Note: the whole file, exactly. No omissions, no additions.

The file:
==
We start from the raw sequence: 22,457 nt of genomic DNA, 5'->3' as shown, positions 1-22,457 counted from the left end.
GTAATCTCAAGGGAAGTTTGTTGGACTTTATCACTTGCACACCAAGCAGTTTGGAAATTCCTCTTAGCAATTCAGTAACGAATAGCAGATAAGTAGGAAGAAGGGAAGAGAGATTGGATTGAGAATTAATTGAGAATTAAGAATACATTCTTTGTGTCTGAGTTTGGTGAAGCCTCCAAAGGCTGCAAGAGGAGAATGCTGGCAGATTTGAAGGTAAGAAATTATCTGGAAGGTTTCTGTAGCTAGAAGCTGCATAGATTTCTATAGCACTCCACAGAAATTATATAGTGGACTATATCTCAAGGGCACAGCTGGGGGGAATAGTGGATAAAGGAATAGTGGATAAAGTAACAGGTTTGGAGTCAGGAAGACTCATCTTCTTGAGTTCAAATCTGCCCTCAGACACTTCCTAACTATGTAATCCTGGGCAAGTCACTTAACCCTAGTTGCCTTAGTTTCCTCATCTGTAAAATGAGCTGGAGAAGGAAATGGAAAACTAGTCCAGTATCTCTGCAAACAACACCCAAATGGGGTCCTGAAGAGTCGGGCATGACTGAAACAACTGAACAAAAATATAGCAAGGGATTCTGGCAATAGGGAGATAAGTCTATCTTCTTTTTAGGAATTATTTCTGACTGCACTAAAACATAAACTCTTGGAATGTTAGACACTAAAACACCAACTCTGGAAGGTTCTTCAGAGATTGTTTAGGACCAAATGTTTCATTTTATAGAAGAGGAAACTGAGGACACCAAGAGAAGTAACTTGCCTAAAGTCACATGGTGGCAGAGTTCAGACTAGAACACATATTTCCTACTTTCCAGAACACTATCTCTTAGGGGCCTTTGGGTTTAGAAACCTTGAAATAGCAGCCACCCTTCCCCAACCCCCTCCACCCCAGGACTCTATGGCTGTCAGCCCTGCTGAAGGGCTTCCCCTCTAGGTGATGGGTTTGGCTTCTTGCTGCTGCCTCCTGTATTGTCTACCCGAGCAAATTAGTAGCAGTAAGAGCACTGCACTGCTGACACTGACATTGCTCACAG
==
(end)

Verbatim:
We start from the raw sequence: 22,457 nt of genomic DNA, 5'->3' as shown, positions 1-22,457 counted from the left end.
GTAATCTCAAGGGAAGTTTGTTGGACTTTATCACTTGCACACCAAGCAGTTTGGAAATTCCTCTTAGCAATTCAGTAACGAATAGCAGATAAGTAGGAAGAAGGGAAGAGAGATTGGATTGAGAATTAATTGAGAATTAAGAATACATTCTTTGTGTCTGAGTTTGGTGAAGCCTCCAAAGGCTGCAAGAGGAGAATGCTGGCAGATTTGAAGGTAAGAAATTATCTGGAAGGTTTCTGTAGCTAGAAGCTGCATAGATTTCTATAGCACTCCACAGAAATTATATAGTGGACTATATCTCAAGGGCACAGCTGGGGGGAATAGTGGATAAAGGAATAGTGGATAAAGTAACAGGTTTGGAGTCAGGAAGACTCATCTTCTTGAGTTCAAATCTGCCCTCAGACACTTCCTAACTATGTAATCCTGGGCAAGTCACTTAACCCTAGTTGCCTTAGTTTCCTCATCTGTAAAATGAGCTGGAGAAGGAAATGGAAAACTAGTCCAGTATCTCTGCAAACAACACCCAAATGGGGTCCTGAAGAGTCGGGCATGACTGAAACAACTGAACAAAAATATAGCAAGGGATTCTGGCAATAGGGAGATAAGTCTATCTTCTTTTTAGGAATTATTTCTGACTGCACTAAAACATAAACTCTTGGAATGTTAGACACTAAAACACCAACTCTGGAAGGTTCTTCAGAGATTGTTTAGGACCAAATGTTTCATTTTATAGAAGAGGAAACTGAGGACACCAAGAGAAGTAACTTGCCTAAAGTCACATGGTGGCAGAGTTCAGACTAGAACACATATTTCCTACTTTCCAGAACACTATCTCTTAGGGGCCTTTGGGTTTAGAAACCTTGAAATAGCAGCCACCCTTCCCCAACCCCCTCCACCCCAGGACTCTATGGCTGTCAGCCCTGCTGAAGGGCTTCCCCTCTAGGTGATGGGTTTGGCTTCTTGCTGCTGCCTCCTGTATTGTCTACCCGAGCAAATTAGTAGCAGTAAGAGCACTGCACTGCTGACACTGACATTGCTCACAG